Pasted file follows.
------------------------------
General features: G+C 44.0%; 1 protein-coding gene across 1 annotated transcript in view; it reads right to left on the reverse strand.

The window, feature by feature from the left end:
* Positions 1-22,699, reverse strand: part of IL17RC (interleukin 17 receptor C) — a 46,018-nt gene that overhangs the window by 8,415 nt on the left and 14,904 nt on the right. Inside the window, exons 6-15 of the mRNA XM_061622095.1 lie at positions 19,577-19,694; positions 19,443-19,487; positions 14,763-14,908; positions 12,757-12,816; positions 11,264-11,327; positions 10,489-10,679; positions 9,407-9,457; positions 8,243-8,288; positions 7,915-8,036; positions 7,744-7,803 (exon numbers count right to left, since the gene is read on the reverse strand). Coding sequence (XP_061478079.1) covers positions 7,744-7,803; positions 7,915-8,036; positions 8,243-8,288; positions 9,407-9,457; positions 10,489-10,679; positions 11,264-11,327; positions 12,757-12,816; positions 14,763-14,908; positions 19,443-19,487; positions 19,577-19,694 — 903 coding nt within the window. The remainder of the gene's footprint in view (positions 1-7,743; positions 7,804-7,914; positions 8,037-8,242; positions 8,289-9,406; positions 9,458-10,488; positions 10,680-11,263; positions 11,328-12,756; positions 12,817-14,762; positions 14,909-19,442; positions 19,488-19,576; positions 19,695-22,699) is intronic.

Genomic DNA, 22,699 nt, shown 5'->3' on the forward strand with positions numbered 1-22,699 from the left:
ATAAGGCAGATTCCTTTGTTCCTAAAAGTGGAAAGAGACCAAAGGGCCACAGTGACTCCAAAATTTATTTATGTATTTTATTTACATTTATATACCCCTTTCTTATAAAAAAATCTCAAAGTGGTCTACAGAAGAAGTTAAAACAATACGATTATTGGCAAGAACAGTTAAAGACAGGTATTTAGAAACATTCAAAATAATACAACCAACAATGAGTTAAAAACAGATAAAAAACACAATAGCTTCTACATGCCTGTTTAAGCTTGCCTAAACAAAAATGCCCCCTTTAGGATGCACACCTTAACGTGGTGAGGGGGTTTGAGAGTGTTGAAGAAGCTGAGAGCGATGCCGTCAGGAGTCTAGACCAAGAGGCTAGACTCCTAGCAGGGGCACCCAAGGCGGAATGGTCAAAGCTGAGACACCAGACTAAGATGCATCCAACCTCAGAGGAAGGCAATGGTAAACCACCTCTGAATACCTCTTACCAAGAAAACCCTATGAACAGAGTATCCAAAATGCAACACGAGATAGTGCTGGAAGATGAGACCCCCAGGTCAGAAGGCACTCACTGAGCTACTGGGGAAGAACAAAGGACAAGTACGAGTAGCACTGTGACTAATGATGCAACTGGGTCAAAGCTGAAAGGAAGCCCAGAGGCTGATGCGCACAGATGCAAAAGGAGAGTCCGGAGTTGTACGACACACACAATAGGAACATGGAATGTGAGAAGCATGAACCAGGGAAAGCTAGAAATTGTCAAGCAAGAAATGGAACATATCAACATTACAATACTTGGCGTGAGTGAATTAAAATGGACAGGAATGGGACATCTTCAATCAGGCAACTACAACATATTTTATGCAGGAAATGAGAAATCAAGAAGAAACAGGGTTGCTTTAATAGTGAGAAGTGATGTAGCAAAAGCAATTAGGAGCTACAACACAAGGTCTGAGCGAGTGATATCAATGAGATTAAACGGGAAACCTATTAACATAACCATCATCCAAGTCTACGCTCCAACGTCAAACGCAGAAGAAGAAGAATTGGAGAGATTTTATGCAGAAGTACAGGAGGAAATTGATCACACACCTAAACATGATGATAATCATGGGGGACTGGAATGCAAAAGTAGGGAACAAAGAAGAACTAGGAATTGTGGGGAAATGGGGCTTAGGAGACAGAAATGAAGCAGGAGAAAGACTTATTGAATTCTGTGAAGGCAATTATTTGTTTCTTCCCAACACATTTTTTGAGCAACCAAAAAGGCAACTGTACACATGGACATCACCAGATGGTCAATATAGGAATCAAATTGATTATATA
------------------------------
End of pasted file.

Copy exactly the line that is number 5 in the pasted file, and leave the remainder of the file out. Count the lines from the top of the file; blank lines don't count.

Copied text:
ATAAGGCAGATTCCTTTGTTCCTAAAAGTGGAAAGAGACCAAAGGGCCACAGTGACTCCAAAATTTATTTATGTATTTTATTTACATTTATATACCCCTTTCTTATAAAAAAATCTCAAAGTGGTCTACAGAAGAAGTTAAAACAATACGATTATTGGCAAGAACAGTTAAAGACAGGTATTTAGAAACATTCAAAATAATACAACCAACAATGAGTTAAAAACAGATAAAAAACACAATAGCTTCTACATGCCTGTTTAAGCTTGCCTAAACAAAAATGCCCCCTTTAGGATGCACACCTTAACGTGGTGAGGGGGTTTGAGAGTGTTGAAGAAGCTGAGAGCGATGCCGTCAGGAGTCTAGACCAAGAGGCTAGACTCCTAGCAGGGGCACCCAAGGCGGAATGGTCAAAGCTGAGACACCAGACTAAGATGCATCCAACCTCAGAGGAAGGCAATGGTAAACCACCTCTGAATACCTCTTACCAAGAAAACCCTATGAACAGAGTATCCAAAATGCAACACGAGATAGTGCTGGAAGATGAGACCCCCAGGTCAGAAGGCACTCACTGAGCTACTGGGGAAGAACAAAGGACAAGTACGAGTAGCACTGTGACTAATGATGCAACTGGGTCAAAGCTGAAAGGAAGCCCAGAGGCTGATGCGCACAGATGCAAAAGGAGAGTCCGGAGTTGTACGACACACACAATAGGAACATGGAATGTGAGAAGCATGAACCAGGGAAAGCTAGAAATTGTCAAGCAAGAAATGGAACATATCAACATTACAATACTTGGCGTGAGTGAATTAAAATGGACAGGAATGGGACATCTTCAATCAGGCAACTACAACATATTTTATGCAGGAAATGAGAAATCAAGAAGAAACAGGGTTGCTTTAATAGTGAGAAGTGATGTAGCAAAAGCAATTAGGAGCTACAACACAAGGTCTGAGCGAGTGATATCAATGAGATTAAACGGGAAACCTATTAACATAACCATCATCCAAGTCTACGCTCCAACGTCAAACGCAGAAGAAGAAGAATTGGAGAGATTTTATGCAGAAGTACAGGAGGAAATTGATCACACACCTAAACATGATGATAATCATGGGGGACTGGAATGCAAAAGTAGGGAACAAAGAAGAACTAGGAATTGTGGGGAAATGGGGCTTAGGAGACAGAAATGAAGCAGGAGAAAGACTTATTGAATTCTGTGAAGGCAATTATTTGTTTCTTCCCAACACATTTTTTGAGCAACCAAAAAGGCAACTGTACACATGGACATCACCAGATGGTCAATATAGGAATCAAATTGATTATATA